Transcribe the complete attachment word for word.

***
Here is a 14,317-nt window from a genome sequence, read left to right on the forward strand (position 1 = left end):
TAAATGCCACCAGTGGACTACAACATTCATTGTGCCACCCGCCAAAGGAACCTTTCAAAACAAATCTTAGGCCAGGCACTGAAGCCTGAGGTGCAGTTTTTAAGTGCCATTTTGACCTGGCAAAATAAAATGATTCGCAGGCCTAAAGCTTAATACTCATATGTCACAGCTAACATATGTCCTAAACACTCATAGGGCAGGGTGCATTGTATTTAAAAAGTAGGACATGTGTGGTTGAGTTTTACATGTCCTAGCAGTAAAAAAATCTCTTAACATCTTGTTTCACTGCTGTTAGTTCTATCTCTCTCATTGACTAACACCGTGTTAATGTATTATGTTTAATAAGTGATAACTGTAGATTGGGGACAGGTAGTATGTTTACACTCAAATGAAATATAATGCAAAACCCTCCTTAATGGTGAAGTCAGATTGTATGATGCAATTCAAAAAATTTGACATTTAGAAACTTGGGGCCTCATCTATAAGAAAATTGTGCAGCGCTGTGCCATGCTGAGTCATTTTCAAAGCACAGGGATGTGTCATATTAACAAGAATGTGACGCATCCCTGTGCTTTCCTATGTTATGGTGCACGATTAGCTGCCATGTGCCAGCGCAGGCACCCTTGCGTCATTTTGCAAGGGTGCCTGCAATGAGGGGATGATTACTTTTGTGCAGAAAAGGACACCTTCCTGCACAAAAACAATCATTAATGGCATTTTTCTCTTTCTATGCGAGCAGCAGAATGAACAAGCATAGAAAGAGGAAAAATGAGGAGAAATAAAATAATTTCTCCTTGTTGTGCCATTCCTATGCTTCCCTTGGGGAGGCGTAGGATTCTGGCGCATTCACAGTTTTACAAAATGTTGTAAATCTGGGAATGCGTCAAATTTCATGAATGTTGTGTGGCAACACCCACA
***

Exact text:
Here is a 14,317-nt window from a genome sequence, read left to right on the forward strand (position 1 = left end):
TAAATGCCACCAGTGGACTACAACATTCATTGTGCCACCCGCCAAAGGAACCTTTCAAAACAAATCTTAGGCCAGGCACTGAAGCCTGAGGTGCAGTTTTTAAGTGCCATTTTGACCTGGCAAAATAAAATGATTCGCAGGCCTAAAGCTTAATACTCATATGTCACAGCTAACATATGTCCTAAACACTCATAGGGCAGGGTGCATTGTATTTAAAAAGTAGGACATGTGTGGTTGAGTTTTACATGTCCTAGCAGTAAAAAAATCTCTTAACATCTTGTTTCACTGCTGTTAGTTCTATCTCTCTCATTGACTAACACCGTGTTAATGTATTATGTTTAATAAGTGATAACTGTAGATTGGGGACAGGTAGTATGTTTACACTCAAATGAAATATAATGCAAAACCCTCCTTAATGGTGAAGTCAGATTGTATGATGCAATTCAAAAAATTTGACATTTAGAAACTTGGGGCCTCATCTATAAGAAAATTGTGCAGCGCTGTGCCATGCTGAGTCATTTTCAAAGCACAGGGATGTGTCATATTAACAAGAATGTGACGCATCCCTGTGCTTTCCTATGTTATGGTGCACGATTAGCTGCCATGTGCCAGCGCAGGCACCCTTGCGTCATTTTGCAAGGGTGCCTGCAATGAGGGGATGATTACTTTTGTGCAGAAAAGGACACCTTCCTGCACAAAAACAATCATTAATGGCATTTTTCTCTTTCTATGCGAGCAGCAGAATGAACAAGCATAGAAAGAGGAAAAATGAGGAGAAATAAAATAATTTCTCCTTGTTGTGCCATTCCTATGCTTCCCTTGGGGAGGCGTAGGATTCTGGCGCATTCACAGTTTTACAAAATGTTGTAAATCTGGGAATGCGTCAAATTTCATGAATGTTGTGTGGCAACACCCACA